Shepherds who feed only themselves. The job description for shepherds includes guarding the sheep round the clock, placing their bodies as barriers between the defenseless sheep and predators, leading the sheep to nutritious grazing and clean water.  The helpless sheep will perish without their shepherd. A shepherd is meant to put the needs of the flock before his own, their lives before his own.

Clouds without water, carried along by winds promise refreshment and life, but deliver nothing. They appear to be made of life-giving water, but they pass by leaving one parched and disappointed.

Dead, uprooted autumn trees without fruit.  At harvest season, these are threes with dead branches and no potential for fruit. There’s no chance of future growth–the trees have no root.

Wild waves casting up foam which is shame. Picture turmoil, tumult, forceful waves assaulting the shore, spewing poison, depositing on the sand regret and bitter shame.

Wandering stars in black darkness  Stars wandering aimlessly in the vast emptiness of space, futile and purposeless.

Such are those described who preach without truth.

Why would someone preach who has nothing to say? This is a wise question at the heart of discernment.

The clouds without water from the book of Jude were false teachers within the church who represented themselves as teachers of God’s truth and sources of God’s wisdom but they spoke their own falsehoods, sold their own foolishness, lead their listeners astray, then abandoned them.

They wanted a position of leadership but lacked any qualifications. Qualifications included belief in some truths, and the truths had to be the real ones. Firm convictions to base teaching upon; commitment to teach in the face of opposition, and willingness to suffer for their beliefs. A willingness to stand for The Truth, which they did not invent.

True leaders were possessors of a conviction that the standard of the truth was completely trustworthy. The author of that truth was a Person they knew, who had offered ample evidence that his truth is The Truth.

Though the teachers in Jude appear as guides to the lost, they only intend to help themselves. These teachers are dangerous; they will leave their students’ lives shipwrecked. These shepherds will lead their followers to a desolate place and abandon them. Like clouds without water, these teachers have no spiritual refreshment to offer. Their students will die of thirst.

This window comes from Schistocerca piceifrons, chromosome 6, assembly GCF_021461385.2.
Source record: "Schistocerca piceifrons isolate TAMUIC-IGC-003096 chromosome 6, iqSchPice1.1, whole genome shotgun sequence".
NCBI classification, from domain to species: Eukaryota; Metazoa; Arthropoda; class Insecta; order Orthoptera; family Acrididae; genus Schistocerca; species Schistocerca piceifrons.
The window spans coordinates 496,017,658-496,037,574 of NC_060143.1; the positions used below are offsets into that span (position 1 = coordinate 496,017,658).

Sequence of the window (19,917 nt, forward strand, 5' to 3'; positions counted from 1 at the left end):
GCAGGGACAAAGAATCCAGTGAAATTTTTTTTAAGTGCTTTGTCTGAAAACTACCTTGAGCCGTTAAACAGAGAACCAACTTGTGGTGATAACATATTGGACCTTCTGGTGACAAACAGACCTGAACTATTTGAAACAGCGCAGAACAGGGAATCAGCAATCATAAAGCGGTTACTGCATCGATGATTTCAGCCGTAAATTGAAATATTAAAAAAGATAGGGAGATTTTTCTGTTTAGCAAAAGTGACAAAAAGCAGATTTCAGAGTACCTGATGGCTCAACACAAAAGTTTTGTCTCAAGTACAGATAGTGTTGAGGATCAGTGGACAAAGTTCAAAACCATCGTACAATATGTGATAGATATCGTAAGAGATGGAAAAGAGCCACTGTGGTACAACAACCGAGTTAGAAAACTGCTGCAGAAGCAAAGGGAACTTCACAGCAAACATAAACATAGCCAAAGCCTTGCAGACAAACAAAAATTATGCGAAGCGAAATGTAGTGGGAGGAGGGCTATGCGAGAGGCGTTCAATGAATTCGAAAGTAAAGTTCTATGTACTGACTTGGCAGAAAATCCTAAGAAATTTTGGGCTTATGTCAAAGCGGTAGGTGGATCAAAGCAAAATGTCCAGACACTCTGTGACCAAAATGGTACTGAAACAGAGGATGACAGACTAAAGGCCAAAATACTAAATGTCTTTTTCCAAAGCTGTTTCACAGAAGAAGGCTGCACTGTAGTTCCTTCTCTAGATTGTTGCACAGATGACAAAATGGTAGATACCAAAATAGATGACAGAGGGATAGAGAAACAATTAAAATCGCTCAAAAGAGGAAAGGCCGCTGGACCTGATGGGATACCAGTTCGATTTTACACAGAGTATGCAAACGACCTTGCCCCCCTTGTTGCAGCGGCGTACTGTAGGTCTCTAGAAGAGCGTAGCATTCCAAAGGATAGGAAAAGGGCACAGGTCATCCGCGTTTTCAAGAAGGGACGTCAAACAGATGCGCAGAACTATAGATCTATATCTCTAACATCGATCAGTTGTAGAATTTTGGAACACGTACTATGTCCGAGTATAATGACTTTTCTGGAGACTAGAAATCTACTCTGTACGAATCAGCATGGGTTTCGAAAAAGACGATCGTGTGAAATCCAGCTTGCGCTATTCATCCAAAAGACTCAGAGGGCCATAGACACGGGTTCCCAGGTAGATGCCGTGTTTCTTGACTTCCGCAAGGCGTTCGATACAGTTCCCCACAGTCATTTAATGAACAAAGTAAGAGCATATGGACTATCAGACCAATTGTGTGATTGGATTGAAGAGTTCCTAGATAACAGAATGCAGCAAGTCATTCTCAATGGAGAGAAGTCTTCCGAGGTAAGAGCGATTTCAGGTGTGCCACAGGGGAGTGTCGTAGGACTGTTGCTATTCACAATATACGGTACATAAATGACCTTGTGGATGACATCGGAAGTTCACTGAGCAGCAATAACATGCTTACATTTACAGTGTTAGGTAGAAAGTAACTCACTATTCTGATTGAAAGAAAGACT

They themselves are lifeless like dead branches; they are barren. How will their followers bear fruit? They are rootless with no foundation.

They are constantly pushing and spinning with activity, sound and fury, but to no purpose. They are not ashamed but their followers will be burdened with shame. The purpose of their aggressive work is self-aggrandizement so others are not helped. Their guidance leaves followers stranded in the empty darkness searching for home.

Today we have the same false teachers in any direction we look, who claim to speak with God’s voice.

But today there are also those who go about proselytizing for the faith of No Truth.  These preach without truth and sometimes express outrage because anyone claims to know.

We have more than one generation which has been unburdened with a concept of objective truth. They are not fighting for or against any truth; they have been taught that there is no truth.

Certainty is a trigger. Certainty  seems to produce outrage and incredulity. It is vain to suggest that we are all certain about something.  We are all certain of what we believe, or else we don’t believe it. No one believes nothing.

Without a certainty that some things are true, independent of subjective opinion, we always become the poor victims of those false teachers described in Jude. We live as those shipwrecked travelers or those lost sheep, exposed to predators and hunger…disappointed and parched, unable to gather or bear fruit…without good influence and unable to ourselves give hope…ashamed, wandering aimlessly, without purpose.

Beauty from Ashes?

Beauty from ashes. The hopeful thought that something good can emerge from trials, or that something ugly can be transformed into something beautiful.

The phrase belies itself. “Ashes” are kind of a pretty image. Picture a humble muted-green bowl on a homey wooden kitchen table neatly filled with a casual pile of gray ashes lit by the natural sunlight of a wooden window with garden flowers in bottles on the ledge which looks out on sprawling farmland.

We women have a tick, a habit, a default behavior. It is to turn every disagreeable thing into a pretty thing. We must make all ashes into beauty ASAP. Every ugly thing must be subjected to a makeover. If it’s beautiful we can live with it.

But ashes aren’t really ugly. There are much uglier and messier things than ashes. Everyday life presents us with the mundane forms of ugly: dirt, grime, disorder. Endless little urgent tasks which seem to add up to a pointless waste of time. Tending other people’s sicknesses. Tending other people’s felt needs til multitasking is an understatement. Futile wastes of our precious effort.

The woman who has suffered tragic loss knows that there are things that come into our lives without our permission which are irredeemably ugly. There is no reconciliation with the sudden death of someone you can’t live without. You cannot put a happy face over the long, slow suffering which ends relationship in death. As hard as we try, we cannot make it right.

But someone always tells us to try.

In book studies, ministry gatherings, and all sorts of supportive gatherings for our mutual womanhood, we are constantly asked to expose our pain, replay our disappointments and hurts for one another. I wonder about the wisdom of these exercises. But the next step is where it gets really puzzling.